Internment Chapters 15–21 Summary
by Samira Ahmed

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Chapters 15–21 Summary

Chapter 15

Jake’s comment stays with Layla as she tries to decipher his motives. “God willing. Everything and nothing?”

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Ayesha suggests that Layla consider David’s proposal. She reminds Layla that even if they managed to escape through some other means, there is nowhere to go. They cannot even hide in Mexico, because they’d be shot climbing over the border wall.

Ayesha does not trust Jake and thinks he is using Layla to obtain information. Layla assures her that Jake is genuine.

Layla talks about the White Rose. Soheil is familiar with this reference to Hans and Sophie Scholl, students who were executed for denouncing Hitler. Sophie believed that someone had to start resisting.

Soheil asks if they are considering a resistance. Layla’s idea is to write stories about life at Mobius, which David will give to the media. Soheil promises to help and suggests a protest fast. Ayesha mentions that she had previously suggested a teen vegetable garden to the librarian, who purchased supplies. While they plant seeds in the garden, they can recruit people and plant seeds of rebellion.

Chapter 16

Layla, Ayesha, and Soheil witness their friend Noor being dragged away by guards. Noor had previously told Layla that rebellion was the American way. Two women try to help Noor but are beaten by the guards and removed.

The Director shoots a gun in the air, and the crowd falls silent. He wants everyone to hear the distant sounds of the women screaming.

Chapter 17

Unable to sleep, Layla writes Noor’s story. The next morning, she lies to her parents about meeting Ayesha and instead meets Jake to give him the story. He brings her to the Mess hall, where David surprises her. He is dressed in a sanitation uniform that Jake gave him so he could enter Mobius undetected.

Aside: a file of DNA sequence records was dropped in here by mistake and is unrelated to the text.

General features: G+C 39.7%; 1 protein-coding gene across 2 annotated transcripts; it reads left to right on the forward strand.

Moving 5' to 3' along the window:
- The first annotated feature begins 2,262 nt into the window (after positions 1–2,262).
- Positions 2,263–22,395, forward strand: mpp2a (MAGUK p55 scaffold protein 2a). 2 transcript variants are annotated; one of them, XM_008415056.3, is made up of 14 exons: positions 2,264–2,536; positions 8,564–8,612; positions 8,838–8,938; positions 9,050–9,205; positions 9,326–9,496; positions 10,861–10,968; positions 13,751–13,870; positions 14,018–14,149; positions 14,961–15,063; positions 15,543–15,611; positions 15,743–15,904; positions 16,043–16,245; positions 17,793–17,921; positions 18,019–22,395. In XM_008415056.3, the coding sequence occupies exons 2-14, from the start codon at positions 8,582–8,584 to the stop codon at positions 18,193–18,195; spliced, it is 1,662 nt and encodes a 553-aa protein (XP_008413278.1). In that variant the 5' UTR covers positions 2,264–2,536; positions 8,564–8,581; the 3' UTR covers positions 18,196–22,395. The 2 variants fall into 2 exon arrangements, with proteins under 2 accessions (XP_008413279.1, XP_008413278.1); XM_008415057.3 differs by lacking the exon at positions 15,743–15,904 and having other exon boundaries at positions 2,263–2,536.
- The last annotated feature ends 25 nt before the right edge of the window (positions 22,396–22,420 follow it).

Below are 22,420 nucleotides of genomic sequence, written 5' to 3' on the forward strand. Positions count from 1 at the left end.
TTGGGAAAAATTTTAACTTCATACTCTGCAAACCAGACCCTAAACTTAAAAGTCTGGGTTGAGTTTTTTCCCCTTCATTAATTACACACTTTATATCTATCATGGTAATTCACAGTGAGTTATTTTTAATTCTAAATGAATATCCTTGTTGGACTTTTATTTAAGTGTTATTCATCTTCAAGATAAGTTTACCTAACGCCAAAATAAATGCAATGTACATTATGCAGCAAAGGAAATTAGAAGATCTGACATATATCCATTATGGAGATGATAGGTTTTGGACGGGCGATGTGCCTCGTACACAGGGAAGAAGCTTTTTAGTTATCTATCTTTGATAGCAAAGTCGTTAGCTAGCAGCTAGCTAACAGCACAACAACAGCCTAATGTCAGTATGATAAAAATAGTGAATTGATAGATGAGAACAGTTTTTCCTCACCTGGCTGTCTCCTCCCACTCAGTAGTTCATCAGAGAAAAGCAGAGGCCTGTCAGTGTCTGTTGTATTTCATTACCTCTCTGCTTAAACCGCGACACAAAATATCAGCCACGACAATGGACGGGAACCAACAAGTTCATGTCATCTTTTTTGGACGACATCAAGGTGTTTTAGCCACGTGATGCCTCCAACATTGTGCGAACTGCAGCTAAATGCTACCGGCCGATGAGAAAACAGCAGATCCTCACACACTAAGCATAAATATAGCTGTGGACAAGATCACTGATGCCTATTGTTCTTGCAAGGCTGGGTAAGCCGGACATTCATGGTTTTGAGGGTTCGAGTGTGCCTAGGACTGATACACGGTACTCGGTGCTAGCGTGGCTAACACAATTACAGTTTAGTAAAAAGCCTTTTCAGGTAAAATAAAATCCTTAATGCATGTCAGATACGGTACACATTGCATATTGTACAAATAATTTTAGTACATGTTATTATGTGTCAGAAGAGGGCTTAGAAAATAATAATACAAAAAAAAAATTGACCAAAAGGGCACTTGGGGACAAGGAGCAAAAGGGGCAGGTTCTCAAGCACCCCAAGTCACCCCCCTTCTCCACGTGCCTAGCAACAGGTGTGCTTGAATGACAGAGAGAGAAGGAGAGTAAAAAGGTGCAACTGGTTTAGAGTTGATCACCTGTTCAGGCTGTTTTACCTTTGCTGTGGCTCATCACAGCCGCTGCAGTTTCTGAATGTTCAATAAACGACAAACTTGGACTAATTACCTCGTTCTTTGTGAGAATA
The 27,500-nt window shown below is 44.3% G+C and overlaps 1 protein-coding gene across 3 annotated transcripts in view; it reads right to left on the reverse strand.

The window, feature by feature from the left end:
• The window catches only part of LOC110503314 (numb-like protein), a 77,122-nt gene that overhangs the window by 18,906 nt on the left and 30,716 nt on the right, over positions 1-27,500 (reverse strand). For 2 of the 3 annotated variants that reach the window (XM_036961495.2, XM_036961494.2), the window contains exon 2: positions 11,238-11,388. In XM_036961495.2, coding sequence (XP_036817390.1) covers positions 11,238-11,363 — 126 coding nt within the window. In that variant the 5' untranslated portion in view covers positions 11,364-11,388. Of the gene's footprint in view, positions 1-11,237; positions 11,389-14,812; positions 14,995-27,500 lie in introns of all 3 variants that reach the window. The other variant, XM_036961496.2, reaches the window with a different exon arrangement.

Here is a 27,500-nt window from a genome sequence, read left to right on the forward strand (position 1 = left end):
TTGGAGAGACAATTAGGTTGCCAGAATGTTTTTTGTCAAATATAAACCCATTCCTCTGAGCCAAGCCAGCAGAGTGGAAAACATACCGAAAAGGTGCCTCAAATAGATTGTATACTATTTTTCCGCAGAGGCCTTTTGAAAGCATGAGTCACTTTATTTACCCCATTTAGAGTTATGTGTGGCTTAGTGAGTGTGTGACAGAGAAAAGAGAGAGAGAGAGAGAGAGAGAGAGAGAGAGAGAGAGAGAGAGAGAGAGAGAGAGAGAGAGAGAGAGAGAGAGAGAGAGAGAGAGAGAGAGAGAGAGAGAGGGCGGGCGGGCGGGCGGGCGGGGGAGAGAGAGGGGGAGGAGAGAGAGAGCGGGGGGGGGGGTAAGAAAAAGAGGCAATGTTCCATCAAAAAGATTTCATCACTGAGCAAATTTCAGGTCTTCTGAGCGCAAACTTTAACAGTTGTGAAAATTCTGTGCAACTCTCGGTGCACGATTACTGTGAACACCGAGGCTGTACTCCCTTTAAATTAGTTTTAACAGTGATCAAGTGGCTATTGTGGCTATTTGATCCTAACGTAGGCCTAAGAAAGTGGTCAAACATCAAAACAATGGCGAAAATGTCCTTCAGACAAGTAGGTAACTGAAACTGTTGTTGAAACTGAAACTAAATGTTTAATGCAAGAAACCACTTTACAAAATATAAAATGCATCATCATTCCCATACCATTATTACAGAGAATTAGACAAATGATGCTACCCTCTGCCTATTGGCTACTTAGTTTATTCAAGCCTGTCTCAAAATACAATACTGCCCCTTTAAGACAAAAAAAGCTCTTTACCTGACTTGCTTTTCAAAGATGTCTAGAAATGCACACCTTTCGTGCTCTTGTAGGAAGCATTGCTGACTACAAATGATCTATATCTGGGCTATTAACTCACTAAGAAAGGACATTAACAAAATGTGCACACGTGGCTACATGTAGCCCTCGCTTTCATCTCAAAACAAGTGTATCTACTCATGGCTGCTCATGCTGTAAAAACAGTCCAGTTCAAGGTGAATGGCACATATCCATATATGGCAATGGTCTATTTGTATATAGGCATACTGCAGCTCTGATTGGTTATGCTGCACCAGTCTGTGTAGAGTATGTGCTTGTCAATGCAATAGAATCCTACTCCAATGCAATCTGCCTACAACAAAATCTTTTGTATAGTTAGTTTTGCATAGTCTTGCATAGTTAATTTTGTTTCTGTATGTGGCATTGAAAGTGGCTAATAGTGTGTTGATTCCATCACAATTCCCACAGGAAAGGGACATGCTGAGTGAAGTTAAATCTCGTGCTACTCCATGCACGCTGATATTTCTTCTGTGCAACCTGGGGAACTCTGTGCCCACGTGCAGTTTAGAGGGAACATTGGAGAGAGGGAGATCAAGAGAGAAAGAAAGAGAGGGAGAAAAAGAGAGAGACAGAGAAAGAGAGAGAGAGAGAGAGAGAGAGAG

Layla is concerned for David’s safety, as he will be responsible for leaking the story to the media. Unbeknownst to Jake, David gives Layla a flip phone so that she can call him any time she wants.

Jake again warns Layla against any kind of disobedient act. He knows they are taking a big risk in leaking the story, and he reiterates that he can only protect Layla so much. He says it’s not just the president behind the internment camps—it’s Homeland Security, the CIA, and the FBI:

You need to understand that the president operates like the Constitution is a blank slate . . . No one is challenging him. People won’t even call him out on his blatant lies.

Jake reminds Layla that people are trying to help, but she needs to trust him and heed his advice.

The Director walks toward them and addresses Layla by name, showing that he knows who she is. He asks where she has been. Jake answers that she lost her necklace, and he brought her to retrieve it. The Director warns them that he sees everything.

Chapter 18

Layla is struck by the irony of their vegetable garden’s name—“Peace Garden.” Jake tells Layla about his mother, who loved gardening, and his father, who is a military man. Layla expresses sympathy for the fact that he lost his mother when he was twelve. “It’s never easy to lose what you love,” she says.

Later, Jake comes to Layla’s mobile home. Awkwardly, they stand in the common room, knowing there are cameras. He gestures to her room so they can talk freely. When she asks what will happen when someone sees him enter her room, Jake says the Director will assume rape or coercion and will not care. He promises that if he ever saw something like that happen, he would stop it.

Jake informs her that Noor’s blood-stained hijab was found on the premises; someone had written “resist” across it. He feels it is his duty to protect the United States from all enemies, even the ones within. He apologizes for having to go along with the Director’s orders for now but hints that he also has “counter-orders.” The Director trusts him, and keeping that trust is the only way Jake feels he can keep Layla safe.

Layla notices Jake’s demeanor is softer than usual. He worries that...

(The entire section is 1,341 words.)